When I first heard that Mark Zuckerberg planned to throw his company headlong into building the metaverse, I was in disbelief. It was a wild escapist fantasy, a dream that a decade’s, nay, a lifetime’s worth of problems could be solved by running away to another world. But then again, that’s exactly what the metaverse has always been.
In Neal Stephenson’s 1992 novel Snow Crash, which first coined the word Zuckerberg has become so fond of in recent years, mobster-pizza-delivery-driver Hiro Protagonist escapes the grind of his daily life in the “burbclaves” that have overtaken America by slipping on a headset and vanishing into a world where he is literally a hero, a master hacker who dual-wields katanas and rides his motorcycle on the infinite Street at the speed of light. And in Ernest Cline’s Ready Player One, a direct heir of Snow Crash, Wade Watts finds freedom and the chance to get away from it all in a virtual world aptly called the Oasis. In stories like these, the idea of the metaverse is indelibly tied to a kind of magic portal fantasy for adults: the dream that another, more thrilling, more special, more important world waits just over the garden wall.
Amazon’s new series The Peripheral, based on the William Gibson novel by the same name, inherits all of that history and more. The series’ lead, Flynne Fisher, is a small-time 3D printer technician living somewhere in rural America circa 2030. She’s also a gamer, and a good one — so good, in fact, that a mysterious game developer contacts her to beta test an advanced next-generation VR headset (“Chosen one”/magical contest fantasy check, and check.) The new game drops Flynne, piloting her brother Burton’s avatar, into a sleek futuristic London crafted with such cyberpunk flare that I almost wish I could see it on the big screen, one complete with dozens of genre homages. Fans of Netflix’s tragically canceled Altered Carbon will thrill to the towering “air scrubbers” that pierce the London skyline and the clouds above, while Flynne’s gleeful testing of her new body’s superhuman abilities has, if I may use a highly technical term, serious Matrix vibes. Possessed of a confidence in the male avatar that she doesn’t seem to feel in her own body back in America, Flynne races through eerily glossy London alleyways in the dead of night, eager to complete her mission of kidnapping a member of the prestigious Research Institute and delivering her–unconscious and possibly dead–to a mysterious buyer.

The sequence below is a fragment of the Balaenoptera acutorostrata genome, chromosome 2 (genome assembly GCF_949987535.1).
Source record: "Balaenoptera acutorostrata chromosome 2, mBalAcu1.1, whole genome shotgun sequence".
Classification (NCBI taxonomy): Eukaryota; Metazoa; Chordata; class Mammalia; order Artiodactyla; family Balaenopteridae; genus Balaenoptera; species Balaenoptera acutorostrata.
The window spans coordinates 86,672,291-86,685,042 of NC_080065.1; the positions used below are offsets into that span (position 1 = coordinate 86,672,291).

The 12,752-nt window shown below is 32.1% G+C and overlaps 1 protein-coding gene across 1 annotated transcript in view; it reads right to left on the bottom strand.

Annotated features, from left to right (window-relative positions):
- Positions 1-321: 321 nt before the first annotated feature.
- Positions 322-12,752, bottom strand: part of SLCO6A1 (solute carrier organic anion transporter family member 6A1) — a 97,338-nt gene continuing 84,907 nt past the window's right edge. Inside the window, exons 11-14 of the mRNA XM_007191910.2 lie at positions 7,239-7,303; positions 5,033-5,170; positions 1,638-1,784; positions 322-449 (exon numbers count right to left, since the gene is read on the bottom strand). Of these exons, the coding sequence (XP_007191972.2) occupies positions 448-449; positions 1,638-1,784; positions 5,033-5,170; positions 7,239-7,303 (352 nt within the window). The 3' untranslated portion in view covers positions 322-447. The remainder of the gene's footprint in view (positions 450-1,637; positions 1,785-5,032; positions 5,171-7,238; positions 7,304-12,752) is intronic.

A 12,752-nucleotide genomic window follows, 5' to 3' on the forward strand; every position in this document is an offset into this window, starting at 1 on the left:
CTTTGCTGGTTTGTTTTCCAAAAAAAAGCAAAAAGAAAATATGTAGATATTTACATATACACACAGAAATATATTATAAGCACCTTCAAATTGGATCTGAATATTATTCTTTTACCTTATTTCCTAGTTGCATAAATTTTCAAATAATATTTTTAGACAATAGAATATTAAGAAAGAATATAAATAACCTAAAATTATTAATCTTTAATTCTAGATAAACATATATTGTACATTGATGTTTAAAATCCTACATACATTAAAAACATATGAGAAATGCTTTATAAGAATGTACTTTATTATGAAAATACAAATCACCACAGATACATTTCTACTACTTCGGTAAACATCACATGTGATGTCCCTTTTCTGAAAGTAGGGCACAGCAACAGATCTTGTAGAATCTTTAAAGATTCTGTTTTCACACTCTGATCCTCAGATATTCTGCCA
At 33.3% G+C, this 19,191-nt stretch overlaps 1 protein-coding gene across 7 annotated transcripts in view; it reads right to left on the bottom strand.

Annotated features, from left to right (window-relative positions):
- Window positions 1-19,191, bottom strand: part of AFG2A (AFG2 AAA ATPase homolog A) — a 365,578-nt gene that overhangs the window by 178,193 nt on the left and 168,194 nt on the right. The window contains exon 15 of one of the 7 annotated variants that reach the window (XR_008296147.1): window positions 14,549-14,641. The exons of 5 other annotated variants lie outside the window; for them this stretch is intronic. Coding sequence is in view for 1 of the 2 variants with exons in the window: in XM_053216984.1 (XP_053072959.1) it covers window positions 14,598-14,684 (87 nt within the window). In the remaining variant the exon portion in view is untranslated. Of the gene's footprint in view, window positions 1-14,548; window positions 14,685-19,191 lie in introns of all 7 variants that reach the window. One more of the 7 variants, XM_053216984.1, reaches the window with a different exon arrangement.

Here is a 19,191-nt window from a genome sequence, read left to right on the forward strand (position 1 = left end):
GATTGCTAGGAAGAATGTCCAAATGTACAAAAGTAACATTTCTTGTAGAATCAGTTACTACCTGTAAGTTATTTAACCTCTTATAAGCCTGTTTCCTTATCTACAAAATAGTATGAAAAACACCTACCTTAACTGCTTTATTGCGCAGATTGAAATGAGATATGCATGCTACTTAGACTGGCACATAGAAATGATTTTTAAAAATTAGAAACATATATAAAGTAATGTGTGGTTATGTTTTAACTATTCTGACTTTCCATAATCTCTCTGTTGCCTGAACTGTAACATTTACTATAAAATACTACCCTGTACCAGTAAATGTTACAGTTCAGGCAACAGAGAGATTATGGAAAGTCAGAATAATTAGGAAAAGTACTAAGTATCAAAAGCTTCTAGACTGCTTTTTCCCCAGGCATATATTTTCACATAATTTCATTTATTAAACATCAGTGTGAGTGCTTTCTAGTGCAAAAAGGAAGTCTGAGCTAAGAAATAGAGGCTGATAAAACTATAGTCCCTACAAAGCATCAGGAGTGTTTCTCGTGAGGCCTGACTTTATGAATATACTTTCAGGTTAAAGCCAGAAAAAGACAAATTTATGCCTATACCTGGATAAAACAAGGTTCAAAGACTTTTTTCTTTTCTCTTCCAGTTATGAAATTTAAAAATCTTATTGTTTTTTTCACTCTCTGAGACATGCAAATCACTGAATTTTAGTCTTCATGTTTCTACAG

Unfortunately for Flynne, this is not a game.
This is the twist that makes The Peripheral capable of equalling, and in some ways surpassing, its predecessors. As Flynne learns too soon, the headset she’s been given is not a simulator but a time travel device, one capable of sending information, and only information, backward and forward in time. Far from simply playing a game, she’s casting her mind forward into the 22nd century, piloting a clone made decades after her own death.
As ridiculous a premise as it sounds, it’s this twist that makes The Peripheral worth watching. The fact that Flynne’s personal escapist fantasy is, in fact, real, gives it a grounding that makes every gruesome fight and chilling reveal about this grimdark future that much more nail-biting. The show captures exactly the gritty sense of cyberpunk-surrealism that I’ve been missing since Altered Carbon left the air in 2020, holding up a twisted mirror to our present that hits too close to home to be comfortable. And, in some ways, the new series’ habit of slipping back and forth between 2030 and 2100 is even more effective than its predecessors’ at throwing the sleek, bloody future and the gritty, fracturing present that lead to it into sharp relief.
While The Peripheral is still airing live, the premiere taps into something deep: the desire to peek over the next hedge and see how deep the rabbit hole goes — the urge to dream the world away, and how dangerous that urge can be. As a story it’s more fantasy than sci-fi, but, perhaps ironically, it’s the kind of fantasy that makes the real world it reflects all the more interesting. I guess Amazon Prime will be getting my subscription money for a while yet.
About the Author
As a new editor of the Quest, Declan is already at work on a new version of the Quest site and, when not in class or reading a book somewhere in the canyon, is likely to be found holed up in the SPO listening to music and muttering something incoherent about semicolons and divs. Like Anie, Declan looks forward to working with both new and returning Quest writers this semester, and plans to spend more than a few late nights in the Quest office (before staggering into his 9 AM history class on Thursday morning).
Can you recommend anything similar to these two shows. They’re both fantastic!
Westworld S1 I’d say.